Orange reportedly held ‘exploratory talks’ with Ottawa about the Canadian wireless market


  • Tebow

    Rogers, Bell and Telus all suck, but without a shadow of a doubt – Rogers is the worst BY FAR.

    Please Verizon, Orange, anyone please get over here and help us out.


    • Super_Deluxe

      Really? It’s always been a tie for me between Robbers and Hell but Telus is definitely better than them.

    • Adventurer

      Rogers cheats any chance they get, Bell is plain stupid.
      Telus is definitely better but their service quality has dropped, they stopped innovating and have learned that they can ask for more money and do it any chance they get.

  • Ashish Diwakar

    Well i have no idea about it though 🙂

  • D Kup

    I like how Orange is coming here….. However, it would be better if they can build their own network and start competing directly with the big three. Nevertheless, as form of increased competition is welcome.

  • vn33

    Hey, any news of a new entrant which makes Robelus take a reality check, is fine wih me !!

    • It’s Me

      Except that until and unless Orange actually expresses interest, the reality check for the big 3 is “no competition yet so let’s jack up rates”. When Verizon was rumoured to be coming, they raised rates and then tried to blame the hikes on the 2 year contracts.

    • thedosbox

      “When Verizon was rumoured to be coming, they raised rates and then tried to blame the hikes on the 2 year contracts.”

      If you threw out a theory about the Reform government wanting to appear consumer friendly, I’d have more sympathy.

      But this nonsnese? Not so much. Here’s Business 101 – if you want to maintain your high margins from a semi-captive customer base, but have less time to do so, prices go up.

    • It’s Me

      For those customers that were impacted by the term limits, yes, they needed to raise rates to maintain margins. But they went further than that. They raised rates far more than necessitated by their shorter terms. And they raised rates for customers with 2 year terms, which were not at all affected by the new 2 year limit. Further, they raised rates for off contract as well, which, again, were not impacted by the new rules.

      Perhaps you missed the survey courses for bus101, but if you raise rates disproportionally to your increase in costs, that is an increase in margins, i.e. profits. Actually, forget business 101, these are kindergarden math concepts.

      It’s disappointing that so many consumers are so easily snowed. The carriers blame the price hikes on the new rules, even ones that were completely unimpacted and raise rates far beyond what was called for, and some people just believe it, against logic and reason. They open the mouths wide and swallow the whole load. I hope they at least told you they love you and would respect you in the morning.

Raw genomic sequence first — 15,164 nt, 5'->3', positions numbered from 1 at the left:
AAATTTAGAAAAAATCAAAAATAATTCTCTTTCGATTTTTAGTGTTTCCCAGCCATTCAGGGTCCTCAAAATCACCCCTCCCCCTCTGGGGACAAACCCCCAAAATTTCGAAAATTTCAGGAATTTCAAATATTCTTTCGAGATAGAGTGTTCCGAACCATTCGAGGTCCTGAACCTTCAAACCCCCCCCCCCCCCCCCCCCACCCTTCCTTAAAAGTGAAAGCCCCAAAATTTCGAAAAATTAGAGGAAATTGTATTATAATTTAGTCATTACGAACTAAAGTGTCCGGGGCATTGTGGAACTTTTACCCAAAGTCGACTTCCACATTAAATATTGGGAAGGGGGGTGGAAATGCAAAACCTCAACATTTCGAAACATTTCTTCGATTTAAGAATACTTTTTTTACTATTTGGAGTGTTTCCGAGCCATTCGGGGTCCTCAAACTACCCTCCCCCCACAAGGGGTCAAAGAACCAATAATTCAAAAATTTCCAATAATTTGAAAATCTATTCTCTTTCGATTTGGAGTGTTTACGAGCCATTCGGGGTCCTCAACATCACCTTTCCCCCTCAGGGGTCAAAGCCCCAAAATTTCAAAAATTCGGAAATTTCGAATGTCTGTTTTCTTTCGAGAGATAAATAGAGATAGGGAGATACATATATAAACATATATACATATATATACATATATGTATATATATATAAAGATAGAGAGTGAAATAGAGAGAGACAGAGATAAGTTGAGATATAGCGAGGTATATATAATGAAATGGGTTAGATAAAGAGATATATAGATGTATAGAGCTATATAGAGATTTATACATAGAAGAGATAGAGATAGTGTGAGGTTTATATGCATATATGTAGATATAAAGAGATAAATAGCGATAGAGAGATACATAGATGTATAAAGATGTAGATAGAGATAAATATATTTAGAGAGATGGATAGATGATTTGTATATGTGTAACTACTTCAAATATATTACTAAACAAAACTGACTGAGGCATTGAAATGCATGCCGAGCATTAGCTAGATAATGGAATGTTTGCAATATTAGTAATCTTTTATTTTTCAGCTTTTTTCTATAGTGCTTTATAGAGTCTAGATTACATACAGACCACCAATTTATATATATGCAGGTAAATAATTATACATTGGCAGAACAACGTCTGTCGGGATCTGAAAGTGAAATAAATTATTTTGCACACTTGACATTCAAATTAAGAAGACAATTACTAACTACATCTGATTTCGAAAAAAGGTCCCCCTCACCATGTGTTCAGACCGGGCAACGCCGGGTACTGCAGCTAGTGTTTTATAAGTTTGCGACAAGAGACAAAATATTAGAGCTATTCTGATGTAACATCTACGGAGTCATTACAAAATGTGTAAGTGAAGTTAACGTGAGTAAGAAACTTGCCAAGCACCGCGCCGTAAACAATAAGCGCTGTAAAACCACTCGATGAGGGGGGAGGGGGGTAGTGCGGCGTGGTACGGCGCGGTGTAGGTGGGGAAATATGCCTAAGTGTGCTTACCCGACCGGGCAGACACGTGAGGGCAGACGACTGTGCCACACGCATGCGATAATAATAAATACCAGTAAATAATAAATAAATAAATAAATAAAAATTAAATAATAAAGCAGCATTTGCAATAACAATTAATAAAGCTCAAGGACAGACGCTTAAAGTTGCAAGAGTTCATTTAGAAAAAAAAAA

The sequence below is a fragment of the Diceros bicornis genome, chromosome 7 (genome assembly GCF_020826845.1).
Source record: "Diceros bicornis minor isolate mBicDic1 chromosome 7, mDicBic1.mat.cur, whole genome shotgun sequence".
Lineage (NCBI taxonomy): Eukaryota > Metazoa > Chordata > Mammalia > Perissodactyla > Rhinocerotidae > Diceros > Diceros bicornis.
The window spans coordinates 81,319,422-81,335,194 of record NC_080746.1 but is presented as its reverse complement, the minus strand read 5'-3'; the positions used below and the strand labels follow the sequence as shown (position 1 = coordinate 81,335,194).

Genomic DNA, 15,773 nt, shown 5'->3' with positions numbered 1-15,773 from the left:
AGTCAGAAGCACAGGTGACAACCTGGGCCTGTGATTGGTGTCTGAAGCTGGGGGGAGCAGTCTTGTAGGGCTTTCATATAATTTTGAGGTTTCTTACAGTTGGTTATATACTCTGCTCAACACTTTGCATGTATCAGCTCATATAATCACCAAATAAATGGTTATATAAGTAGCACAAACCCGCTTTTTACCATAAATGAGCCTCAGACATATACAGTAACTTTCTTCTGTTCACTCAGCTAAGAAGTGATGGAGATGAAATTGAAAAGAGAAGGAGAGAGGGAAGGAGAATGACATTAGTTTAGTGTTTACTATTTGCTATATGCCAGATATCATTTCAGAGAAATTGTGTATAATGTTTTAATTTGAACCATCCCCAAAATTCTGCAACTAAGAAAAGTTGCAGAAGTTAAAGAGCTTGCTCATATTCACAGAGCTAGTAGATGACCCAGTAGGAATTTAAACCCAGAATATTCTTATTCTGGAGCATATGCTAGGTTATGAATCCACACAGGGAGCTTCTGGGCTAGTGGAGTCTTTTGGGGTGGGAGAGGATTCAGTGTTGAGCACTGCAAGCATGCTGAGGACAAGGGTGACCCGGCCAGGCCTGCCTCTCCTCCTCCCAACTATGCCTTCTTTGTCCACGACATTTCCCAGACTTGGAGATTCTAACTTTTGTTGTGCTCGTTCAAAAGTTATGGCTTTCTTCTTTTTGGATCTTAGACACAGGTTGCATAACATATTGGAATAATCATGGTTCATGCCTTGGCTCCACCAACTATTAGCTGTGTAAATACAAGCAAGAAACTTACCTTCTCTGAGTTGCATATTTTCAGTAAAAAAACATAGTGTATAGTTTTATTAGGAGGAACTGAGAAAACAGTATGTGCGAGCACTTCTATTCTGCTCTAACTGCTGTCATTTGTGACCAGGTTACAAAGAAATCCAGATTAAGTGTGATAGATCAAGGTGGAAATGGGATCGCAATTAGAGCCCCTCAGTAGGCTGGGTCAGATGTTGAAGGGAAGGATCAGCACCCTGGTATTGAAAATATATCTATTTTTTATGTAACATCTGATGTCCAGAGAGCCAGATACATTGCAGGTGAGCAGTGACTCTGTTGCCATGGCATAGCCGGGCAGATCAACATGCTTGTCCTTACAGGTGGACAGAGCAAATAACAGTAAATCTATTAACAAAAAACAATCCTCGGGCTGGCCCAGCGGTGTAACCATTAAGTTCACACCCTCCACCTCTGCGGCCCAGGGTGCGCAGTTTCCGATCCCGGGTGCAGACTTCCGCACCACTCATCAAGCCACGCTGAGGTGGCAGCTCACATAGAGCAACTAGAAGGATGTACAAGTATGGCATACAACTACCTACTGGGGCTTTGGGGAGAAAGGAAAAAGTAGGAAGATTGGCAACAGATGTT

• thedosbox

      “Perhaps you missed the survey courses for bus101, but if you raise rates
      disproportionally to your increase in costs, that is an increase in

      Yes, it was. They saw an opportunity to do so, and took it. Business 101.

      But blaming it on the threat of Verizon coming? Conspiracy theory.

    • It’s Me

      In fact, that is the exact opposite of what I said. It was because there was no real threat because Verizon did not express any real interest. If you quoted my entire post, that would be clear.

      “Except that until and unless Orange actually expresses interest, the reality check for the big 3 is “no competition yet so let’s jack up rates”. When Verizon was rumoured to be coming, they raised rates and then tried to blame the hikes on the 2 year contracts.”

      It was exactly because Verizon didn’t explicitly say they were coming that the carriers felt comfortable with raising rates. Similarly, until and uless Orange actually expresses an interest, we shouldn’t expect any price drops. Because when there was simply speculation and no actual threat, we saw increase.

      Not because of but in spite of. Big difference.

    • thedosbox

      LOL – talk about a*s backwards logic. “Hey, there’s the threat of some competiton, lets raise prices! Oh, and spend lots of money claiming we have low prices”.

      Also – missed this gem: “I hope they at least told you they love you and would respect you in the morning.”

      For reference, here’s the 2-year plan I signed up for in October: $50/month, nationwide LTE, 5GB data, 350 daytime minutes and pretty much unlimited everything else. I’m sorry you couldn’t get that deal.

    • It’s Me

      So you have difficulties reading as well as with math? Again, that is the exact opposite of what I said.

      As I’ve said (hopefully you have someone read it to you this time) it was not the threat of anything that caused them to raise rates. It was the distinct lack of a threat of competition that allowed them to, in unison, raise rates.

      It’s undeniable that they raised rates at the same time there were rumours of Verizon. No threat, just rumours. You might think that is illogical, but it is simply a fact. Your limitations in understanding logic doesn’t change that fact.